Since being overweight increases risk for nine cancers (including breast and prostate cancer), maintaining a healthy weight is one of the best ways to reduce your risk. When I’m counseling clients and giving tips to help them lose weight, one thing always seems to surprise people the most: what a true serving size is.
Did you know the serving size of cooked pasta is ½ cup? Most restaurants will dish out close to 2 cups of pasta, the equivalent of 4 servings. We live in such a portion-large environment that we all (including registered dietitians!) tend to have a distorted view of what a serving size is.
Seeing super-sized restaurant portions causes us to have a skewed perception of how much to serve in our own homes, leading to larger portions all around. Continue reading
Just when New Years resolutions on weight loss are in full swing comes a large new study that suggests being pudgy may actually help us live longer, even as it finds being extremely obese increases our risk of premature death.
While the study has already spurred plenty of controversy among the experts, when it comes to cancer one point remains clear: having excess body fat increases the risk of seven types of cancers, including colorectal, post-menopausal breast, and endometrial. The more people weigh, the higher the risk.
“This study raises interesting questions about obesity and all-cause mortality, but for cancer risk the evidence is clear,” said AICR Director of Research Susan Higginbotham, PhD, MPH, RD. “Our expert report and its updates show that body fatness increases the risk of several common kinds of cancer.”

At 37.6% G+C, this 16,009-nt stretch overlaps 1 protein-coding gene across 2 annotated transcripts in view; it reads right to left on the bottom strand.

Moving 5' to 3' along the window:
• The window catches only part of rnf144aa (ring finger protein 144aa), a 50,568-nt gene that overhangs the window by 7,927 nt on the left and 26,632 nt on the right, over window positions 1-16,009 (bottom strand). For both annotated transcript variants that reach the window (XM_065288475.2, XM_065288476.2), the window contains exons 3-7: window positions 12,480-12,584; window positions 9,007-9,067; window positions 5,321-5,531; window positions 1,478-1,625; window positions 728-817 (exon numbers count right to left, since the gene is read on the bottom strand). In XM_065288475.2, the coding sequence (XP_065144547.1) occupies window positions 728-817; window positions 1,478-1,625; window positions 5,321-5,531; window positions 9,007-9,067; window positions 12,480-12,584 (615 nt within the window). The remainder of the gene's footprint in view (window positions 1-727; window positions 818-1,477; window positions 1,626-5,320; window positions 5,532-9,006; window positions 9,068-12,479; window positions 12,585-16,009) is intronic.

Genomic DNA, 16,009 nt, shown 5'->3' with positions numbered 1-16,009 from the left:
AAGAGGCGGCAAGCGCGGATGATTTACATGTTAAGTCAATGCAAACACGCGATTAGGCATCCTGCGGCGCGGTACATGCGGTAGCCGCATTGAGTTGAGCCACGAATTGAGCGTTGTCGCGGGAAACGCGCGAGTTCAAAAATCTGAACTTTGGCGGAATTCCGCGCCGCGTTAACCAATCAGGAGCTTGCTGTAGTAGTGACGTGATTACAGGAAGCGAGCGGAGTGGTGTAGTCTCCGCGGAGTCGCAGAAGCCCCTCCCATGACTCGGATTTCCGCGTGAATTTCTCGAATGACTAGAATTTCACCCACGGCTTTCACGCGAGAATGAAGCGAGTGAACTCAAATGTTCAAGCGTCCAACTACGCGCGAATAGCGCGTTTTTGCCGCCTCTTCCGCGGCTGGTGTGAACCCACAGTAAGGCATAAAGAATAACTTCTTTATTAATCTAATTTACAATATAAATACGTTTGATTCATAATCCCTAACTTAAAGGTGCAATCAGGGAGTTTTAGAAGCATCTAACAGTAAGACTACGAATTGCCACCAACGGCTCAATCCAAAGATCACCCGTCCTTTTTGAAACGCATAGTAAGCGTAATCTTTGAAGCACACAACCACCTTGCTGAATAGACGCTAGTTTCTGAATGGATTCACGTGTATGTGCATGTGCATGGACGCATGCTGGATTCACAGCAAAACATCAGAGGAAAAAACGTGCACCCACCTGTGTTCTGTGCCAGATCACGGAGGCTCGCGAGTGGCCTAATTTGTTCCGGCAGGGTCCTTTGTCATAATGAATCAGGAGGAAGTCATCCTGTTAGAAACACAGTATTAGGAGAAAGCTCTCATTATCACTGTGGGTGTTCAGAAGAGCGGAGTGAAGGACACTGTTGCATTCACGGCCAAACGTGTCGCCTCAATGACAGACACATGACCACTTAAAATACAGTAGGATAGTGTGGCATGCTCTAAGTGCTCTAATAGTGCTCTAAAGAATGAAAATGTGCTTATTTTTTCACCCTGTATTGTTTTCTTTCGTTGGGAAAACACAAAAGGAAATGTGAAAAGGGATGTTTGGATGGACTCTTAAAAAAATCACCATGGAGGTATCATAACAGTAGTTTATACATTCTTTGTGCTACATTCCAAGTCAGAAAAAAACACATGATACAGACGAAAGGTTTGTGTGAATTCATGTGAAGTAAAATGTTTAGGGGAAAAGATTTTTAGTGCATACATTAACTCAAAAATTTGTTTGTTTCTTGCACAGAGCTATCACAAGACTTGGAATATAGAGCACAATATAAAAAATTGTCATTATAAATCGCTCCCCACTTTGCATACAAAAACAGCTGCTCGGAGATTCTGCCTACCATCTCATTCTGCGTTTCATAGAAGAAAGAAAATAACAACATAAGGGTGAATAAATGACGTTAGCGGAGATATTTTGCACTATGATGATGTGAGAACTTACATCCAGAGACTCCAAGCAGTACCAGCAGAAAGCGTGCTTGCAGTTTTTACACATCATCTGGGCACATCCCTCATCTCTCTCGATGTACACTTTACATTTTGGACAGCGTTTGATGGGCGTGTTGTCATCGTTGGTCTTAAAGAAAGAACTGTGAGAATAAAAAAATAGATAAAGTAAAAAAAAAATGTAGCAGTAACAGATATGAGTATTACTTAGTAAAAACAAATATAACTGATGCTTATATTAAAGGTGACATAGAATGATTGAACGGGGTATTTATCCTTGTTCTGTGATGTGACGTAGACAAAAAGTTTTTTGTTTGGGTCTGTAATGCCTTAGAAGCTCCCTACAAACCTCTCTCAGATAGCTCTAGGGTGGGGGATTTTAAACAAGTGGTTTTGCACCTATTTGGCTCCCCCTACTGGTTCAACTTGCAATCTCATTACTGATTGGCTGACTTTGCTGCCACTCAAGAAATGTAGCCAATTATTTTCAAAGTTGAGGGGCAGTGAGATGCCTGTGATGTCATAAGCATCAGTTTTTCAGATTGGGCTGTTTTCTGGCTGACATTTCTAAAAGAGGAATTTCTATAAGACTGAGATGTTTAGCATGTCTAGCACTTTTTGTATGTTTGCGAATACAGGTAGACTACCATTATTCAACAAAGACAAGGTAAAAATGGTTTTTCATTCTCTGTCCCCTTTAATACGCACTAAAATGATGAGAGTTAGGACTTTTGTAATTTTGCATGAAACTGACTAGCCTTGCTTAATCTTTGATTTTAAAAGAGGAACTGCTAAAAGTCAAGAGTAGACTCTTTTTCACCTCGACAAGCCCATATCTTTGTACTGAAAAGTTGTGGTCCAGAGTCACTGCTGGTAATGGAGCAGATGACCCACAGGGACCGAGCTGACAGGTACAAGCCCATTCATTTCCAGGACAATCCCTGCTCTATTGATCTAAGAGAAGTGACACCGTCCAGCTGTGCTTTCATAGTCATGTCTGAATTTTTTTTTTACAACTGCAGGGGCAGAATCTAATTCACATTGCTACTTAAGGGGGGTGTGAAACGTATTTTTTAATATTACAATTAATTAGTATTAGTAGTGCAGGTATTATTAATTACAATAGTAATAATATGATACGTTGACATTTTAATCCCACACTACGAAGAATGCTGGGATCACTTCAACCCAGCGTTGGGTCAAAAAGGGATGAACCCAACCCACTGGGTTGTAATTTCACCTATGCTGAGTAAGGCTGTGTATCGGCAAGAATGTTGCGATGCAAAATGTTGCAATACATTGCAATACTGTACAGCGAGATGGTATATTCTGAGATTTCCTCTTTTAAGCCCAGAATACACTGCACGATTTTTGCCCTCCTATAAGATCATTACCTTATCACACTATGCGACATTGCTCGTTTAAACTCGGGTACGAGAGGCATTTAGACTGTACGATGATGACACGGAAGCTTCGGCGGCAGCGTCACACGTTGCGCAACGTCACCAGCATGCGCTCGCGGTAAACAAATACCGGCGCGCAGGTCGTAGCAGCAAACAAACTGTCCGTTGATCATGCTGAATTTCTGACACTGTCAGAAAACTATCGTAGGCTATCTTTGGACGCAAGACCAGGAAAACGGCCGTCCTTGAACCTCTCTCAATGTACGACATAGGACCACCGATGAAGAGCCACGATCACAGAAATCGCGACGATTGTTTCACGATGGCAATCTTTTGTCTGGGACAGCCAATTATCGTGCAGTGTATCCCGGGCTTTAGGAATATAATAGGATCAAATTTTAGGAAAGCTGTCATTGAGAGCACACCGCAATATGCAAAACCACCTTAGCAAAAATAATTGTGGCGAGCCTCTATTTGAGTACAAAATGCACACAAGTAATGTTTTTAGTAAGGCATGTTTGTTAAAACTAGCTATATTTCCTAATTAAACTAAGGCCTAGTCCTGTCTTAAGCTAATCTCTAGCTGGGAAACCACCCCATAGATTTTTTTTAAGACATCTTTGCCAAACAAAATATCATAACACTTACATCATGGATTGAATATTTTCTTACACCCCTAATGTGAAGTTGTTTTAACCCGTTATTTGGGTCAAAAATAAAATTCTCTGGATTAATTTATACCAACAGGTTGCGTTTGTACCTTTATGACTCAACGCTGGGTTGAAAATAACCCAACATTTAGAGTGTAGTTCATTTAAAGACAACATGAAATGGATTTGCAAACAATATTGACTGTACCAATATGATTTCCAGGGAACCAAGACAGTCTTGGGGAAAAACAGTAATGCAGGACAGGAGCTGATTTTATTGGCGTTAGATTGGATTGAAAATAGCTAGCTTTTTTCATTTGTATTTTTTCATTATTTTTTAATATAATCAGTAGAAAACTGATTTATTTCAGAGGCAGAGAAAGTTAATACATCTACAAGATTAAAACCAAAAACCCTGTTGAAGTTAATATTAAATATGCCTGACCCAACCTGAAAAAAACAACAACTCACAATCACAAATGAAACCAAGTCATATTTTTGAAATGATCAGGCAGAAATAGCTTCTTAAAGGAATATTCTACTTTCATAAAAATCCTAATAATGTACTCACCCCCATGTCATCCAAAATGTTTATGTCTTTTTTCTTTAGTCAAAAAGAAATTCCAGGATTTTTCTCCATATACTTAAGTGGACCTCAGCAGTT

The study was published today in the Journal of the American Medical Association. Continue reading
Two new studies strengthen the link between sugary drinks leading to weight gain and obesity. The research adds powerful new evidence to AICR’s recommendation that people should avoid drinking sugary beverages to reduce cancer risk because what we weigh is important. Obesity links to increased risk of seven types of cancers.
The studies were released on Friday in the New England Journal of Medicine.
The new studies provide a strong case for the direct effect of sugary sodas on weight gain, regardless of diet and exercise. The studies were relatively long and experimental: In contrast, the vast majority of long-term studies on sugary beverages — and diet in general – are observational, meaning that researchers look at any link between what participants drink and their weight.
These experimental studies both focused on how sugary beverages affect the weight of children and adolescents.
The first study took place over two-years and included 224 overweight and obese adolescents who drank almost two sugary beverages a day. About half of the teens were asked to drink water, diet sodas, or other calorie-free beverages instead of their normal sugary drink. The other half continued to drink their sugary beverages as normal. Continue reading